- Matthew Thorsen
- Carol MacDonald
On a sunny day in June, Carol MacDonald stands beside a glass countertop awash with gem-colored swaths of colorful ink. At 59, she is tall and slim, with piercing, sea-green eyes and cropped, silvery hair. As she talks, MacDonald wipes two bright blots of cobalt-blue ink from her arm with a laugh. In the lofty confines of her studio, hundreds of her artworks cover the walls almost edge to edge, evidence of her years of dedicated work, consummate skill and singular vision at the printing press.
This month, MacDonald’s 40-year retrospective exhibition, “The Thread,” opens at the Vermont Community Access Media (VCAM) and neighboring Regional Educational Technology Network (RETN) spaces off Flynn Avenue. The show, which includes some 92 pieces from MacDonald’s prolific career, resonates with skill and intelligence as it demonstrates the development of her oeuvre over the years. “Looking back, it’s interesting for me to see that I’ve been making viable work for 40 years,” she says. “The ideas still stand up.
“There is a way that it all links together in terms of my life and work,” MacDonald continues. “It really has been integrated with the path of my journey to date.”
Some of the earliest works in the show are from MacDonald’s “Portrait” series from the late 1970s. In those works, she struggled to define herself as an artist. “In 1976 I was 23. I was trying to figure out who I was in the world,” she remembers. In several works from the “Portrait” series, detailed domestic, interior scenes surround outlined, faceless figures, voids against the intricacy of the surrounding space. “I’ve always felt that the minute there’s a person or figure in a piece, it becomes the focus,” MacDonald explains. “I was interested in how to do a portrait differently by defining the person by the space around her.”
The series coincides with the artist’s early years in Vermont, soon after she relocated from Bedford, N.Y., in the mid-’70s.
MacDonald’s fascination with the spaces and taboos of domesticity became more pronounced in the following decade, as she worked in her studio while raising small children. MacDonald, who was a strong proponent of women’s equality in the arts, remembers the dissonance between her activism and her life at home.
“One of the things I noticed about the women’s movement at that time was a real denigration of housework,” she says. “You just weren’t supposed to do it, but then, who was going to do it? So I thought, if I had to do all this repetitive housework, why not celebrate it? Why not paint the beauty of the laundry on the line?”
The artist’s works from this period relish the prismatic tumble of toys over the carpet, the lyrical swinging of clean clothes on the line and colorful stacks of laundry.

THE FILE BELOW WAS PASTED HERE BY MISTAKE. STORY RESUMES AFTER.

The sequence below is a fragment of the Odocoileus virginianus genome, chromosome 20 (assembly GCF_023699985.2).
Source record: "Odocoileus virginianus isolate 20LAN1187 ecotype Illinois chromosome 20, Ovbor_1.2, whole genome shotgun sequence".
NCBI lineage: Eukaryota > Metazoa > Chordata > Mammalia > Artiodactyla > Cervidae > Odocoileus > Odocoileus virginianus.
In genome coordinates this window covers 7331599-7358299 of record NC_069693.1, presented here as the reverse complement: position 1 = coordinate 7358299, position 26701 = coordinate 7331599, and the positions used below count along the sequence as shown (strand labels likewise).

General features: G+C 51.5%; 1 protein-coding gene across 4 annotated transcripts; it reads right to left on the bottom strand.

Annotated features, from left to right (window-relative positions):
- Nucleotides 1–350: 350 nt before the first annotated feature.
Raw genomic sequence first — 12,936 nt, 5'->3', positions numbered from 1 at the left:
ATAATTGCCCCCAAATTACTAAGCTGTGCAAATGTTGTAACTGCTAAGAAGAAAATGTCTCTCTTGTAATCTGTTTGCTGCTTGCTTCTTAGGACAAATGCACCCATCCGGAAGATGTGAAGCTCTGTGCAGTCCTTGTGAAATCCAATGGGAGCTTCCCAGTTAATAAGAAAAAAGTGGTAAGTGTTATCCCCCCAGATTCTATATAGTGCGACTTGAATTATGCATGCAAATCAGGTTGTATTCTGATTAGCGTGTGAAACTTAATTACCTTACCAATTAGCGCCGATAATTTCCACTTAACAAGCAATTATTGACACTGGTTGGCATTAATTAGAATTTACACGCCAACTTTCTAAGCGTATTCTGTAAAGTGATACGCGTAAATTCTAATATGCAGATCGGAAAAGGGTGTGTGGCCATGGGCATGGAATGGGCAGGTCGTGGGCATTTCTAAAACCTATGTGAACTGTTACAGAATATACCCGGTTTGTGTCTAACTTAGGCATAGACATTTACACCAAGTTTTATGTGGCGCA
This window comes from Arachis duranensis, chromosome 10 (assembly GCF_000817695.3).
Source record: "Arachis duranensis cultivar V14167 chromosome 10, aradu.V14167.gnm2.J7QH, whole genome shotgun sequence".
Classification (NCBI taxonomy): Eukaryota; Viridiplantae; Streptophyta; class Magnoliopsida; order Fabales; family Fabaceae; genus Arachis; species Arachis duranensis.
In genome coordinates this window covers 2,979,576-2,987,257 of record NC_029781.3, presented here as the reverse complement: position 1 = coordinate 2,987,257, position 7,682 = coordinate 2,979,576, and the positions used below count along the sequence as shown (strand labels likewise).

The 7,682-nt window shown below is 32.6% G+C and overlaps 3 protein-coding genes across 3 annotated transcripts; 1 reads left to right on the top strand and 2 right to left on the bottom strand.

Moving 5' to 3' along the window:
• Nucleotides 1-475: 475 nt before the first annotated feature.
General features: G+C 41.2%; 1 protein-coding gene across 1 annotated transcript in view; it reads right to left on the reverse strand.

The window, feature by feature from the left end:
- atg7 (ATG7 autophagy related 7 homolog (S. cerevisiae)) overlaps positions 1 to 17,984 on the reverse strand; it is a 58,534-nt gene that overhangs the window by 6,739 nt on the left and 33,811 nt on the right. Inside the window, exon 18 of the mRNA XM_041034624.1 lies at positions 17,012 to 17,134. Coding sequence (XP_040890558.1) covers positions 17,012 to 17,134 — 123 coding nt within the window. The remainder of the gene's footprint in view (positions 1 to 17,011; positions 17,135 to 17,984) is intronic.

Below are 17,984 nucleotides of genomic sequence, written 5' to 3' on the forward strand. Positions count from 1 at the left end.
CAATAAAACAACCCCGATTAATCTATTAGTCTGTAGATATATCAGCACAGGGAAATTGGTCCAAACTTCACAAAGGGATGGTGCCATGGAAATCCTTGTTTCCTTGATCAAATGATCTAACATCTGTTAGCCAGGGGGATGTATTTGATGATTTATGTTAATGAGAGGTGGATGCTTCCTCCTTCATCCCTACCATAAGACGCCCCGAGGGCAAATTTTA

MacDonald’s “Kimono” series from the 1990s led her to come to terms with early sexual trauma. Of that series she writes, “Learning to trust my intuition and work from an internal, feeling source, I developed images of wounds, cocoons, nests and prayers, looking for the wholeness that embraces both the light and the dark.”
In the early 2000s, MacDonald turned to themes of community action, healing and communication, using the imagery of birds and nests to consider the interrelatedness of individual lives. She writes that birds “live both on the land and in the sky.” She sees a kinship with them, as her works connect the often-separate spheres of her inner spiritual life and her public activism. In the wake of 9/11, MacDonald’s works featured birds as cooperative creatures that pick a healing thread together and bring it to the nest. Even in the birds’ absence, nests are pictured as evidence of their constructive ethos.
In “Seeds of Hope I” from 2005, a fiery red nest spans two halves of a torn sheet of paper, the separation widening to a yawning gap at the top. Delicate white thread stitches the two halves together, seeming to repair the split. Seedpods lift into the air from the nest, floating upward and across the divide. “Sewing, for me, is about repairing things, about bringing things that are apart together,” MacDonald explains.
Her knitting works from the past few years are among the artist’s most subtle and intricate. They are masterpieces of gestural drawing that extend the metaphoric thread held in the beaks of the birds. The knit pieces seem freer in style, and more joyful.
In MacDonald’s most recent works, “the thread” becomes string. The artist began playing cello in 2006 and is fascinated with what she calls the “texture” of that instrument’s music. Her cello pieces seem a fertile beginning as she explores how to visually express sonic textures.
MacDonald’s aptly named retrospective, “The Thread,” reveals the rich fabric her intertwining works of over four decades: a masterful synthesis of a personal, spiritual and political journey made distinctively visible to the outside world. “So much of the influence of my work is really looking first at what’s going on here,” MacDonald says with her hand on her heart, “and how do I speak about that?”
”The Thread” Retrospective, VCAM/RETN Artspaces, Burlington. Through August 31. carolmacdonald.com